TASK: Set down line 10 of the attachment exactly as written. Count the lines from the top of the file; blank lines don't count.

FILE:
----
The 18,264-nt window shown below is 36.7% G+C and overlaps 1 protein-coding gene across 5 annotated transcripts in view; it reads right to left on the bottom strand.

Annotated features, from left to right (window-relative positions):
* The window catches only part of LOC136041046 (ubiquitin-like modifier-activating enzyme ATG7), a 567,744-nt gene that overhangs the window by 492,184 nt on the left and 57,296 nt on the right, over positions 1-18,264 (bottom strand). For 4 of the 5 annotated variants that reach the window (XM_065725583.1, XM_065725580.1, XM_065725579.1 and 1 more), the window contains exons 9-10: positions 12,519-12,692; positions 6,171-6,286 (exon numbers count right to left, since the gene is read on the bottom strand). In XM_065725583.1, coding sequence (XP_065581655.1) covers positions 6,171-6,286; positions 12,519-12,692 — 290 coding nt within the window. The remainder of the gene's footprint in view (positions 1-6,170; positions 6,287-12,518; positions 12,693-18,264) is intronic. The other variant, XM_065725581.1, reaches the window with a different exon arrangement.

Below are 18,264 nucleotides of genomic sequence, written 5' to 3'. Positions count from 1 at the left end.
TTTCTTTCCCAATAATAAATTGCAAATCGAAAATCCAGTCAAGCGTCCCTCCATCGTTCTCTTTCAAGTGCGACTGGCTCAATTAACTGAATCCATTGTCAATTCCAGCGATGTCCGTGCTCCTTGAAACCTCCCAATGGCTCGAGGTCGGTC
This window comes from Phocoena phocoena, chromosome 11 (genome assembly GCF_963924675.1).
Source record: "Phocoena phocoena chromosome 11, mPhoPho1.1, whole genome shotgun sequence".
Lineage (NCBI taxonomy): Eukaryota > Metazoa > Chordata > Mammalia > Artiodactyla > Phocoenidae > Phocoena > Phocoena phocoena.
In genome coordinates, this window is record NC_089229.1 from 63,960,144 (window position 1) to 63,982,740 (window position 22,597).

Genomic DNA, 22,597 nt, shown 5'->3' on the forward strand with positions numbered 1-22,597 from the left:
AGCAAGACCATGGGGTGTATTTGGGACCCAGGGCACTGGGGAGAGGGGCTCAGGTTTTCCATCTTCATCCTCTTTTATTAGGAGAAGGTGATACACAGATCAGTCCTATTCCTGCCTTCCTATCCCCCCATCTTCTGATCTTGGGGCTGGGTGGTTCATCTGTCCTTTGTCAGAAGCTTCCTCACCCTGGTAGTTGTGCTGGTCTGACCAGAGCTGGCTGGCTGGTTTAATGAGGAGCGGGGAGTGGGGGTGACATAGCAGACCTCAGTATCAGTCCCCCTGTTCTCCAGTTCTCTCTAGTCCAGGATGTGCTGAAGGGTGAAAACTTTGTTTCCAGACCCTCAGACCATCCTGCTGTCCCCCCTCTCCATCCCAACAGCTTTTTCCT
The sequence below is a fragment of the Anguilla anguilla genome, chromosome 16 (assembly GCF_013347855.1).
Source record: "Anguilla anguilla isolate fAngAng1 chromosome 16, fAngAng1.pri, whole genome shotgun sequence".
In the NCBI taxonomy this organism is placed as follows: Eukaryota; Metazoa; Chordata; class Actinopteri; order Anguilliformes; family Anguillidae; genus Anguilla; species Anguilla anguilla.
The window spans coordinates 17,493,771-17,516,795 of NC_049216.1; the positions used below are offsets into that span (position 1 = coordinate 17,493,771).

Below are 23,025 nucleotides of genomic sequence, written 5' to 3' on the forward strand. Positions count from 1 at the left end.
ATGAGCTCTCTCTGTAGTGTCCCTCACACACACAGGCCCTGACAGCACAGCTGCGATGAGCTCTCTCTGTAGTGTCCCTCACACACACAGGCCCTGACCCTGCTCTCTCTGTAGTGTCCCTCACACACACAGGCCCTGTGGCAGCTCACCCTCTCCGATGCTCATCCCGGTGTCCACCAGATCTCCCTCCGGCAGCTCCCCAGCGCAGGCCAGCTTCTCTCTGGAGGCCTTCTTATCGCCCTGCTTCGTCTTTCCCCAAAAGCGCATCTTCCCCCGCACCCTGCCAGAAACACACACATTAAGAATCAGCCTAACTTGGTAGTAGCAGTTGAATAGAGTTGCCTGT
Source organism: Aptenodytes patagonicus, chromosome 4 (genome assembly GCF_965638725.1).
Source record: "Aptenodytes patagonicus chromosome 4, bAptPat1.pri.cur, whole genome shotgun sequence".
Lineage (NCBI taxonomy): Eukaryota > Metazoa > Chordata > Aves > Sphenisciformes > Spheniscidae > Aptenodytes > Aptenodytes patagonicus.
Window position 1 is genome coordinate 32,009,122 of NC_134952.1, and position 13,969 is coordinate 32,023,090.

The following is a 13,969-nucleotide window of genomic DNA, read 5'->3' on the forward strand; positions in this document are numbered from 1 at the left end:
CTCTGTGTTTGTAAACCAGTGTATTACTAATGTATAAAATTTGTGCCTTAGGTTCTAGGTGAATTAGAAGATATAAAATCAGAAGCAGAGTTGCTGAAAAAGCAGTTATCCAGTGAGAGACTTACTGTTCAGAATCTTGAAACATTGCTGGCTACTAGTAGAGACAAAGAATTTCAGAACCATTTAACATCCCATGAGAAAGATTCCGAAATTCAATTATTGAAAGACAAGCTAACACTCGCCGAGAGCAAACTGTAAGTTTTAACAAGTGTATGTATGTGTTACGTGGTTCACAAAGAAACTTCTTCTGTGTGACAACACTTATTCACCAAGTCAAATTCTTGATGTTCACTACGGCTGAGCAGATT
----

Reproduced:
Genomic DNA, 22,597 nt, shown 5'->3' on the forward strand with positions numbered 1-22,597 from the left: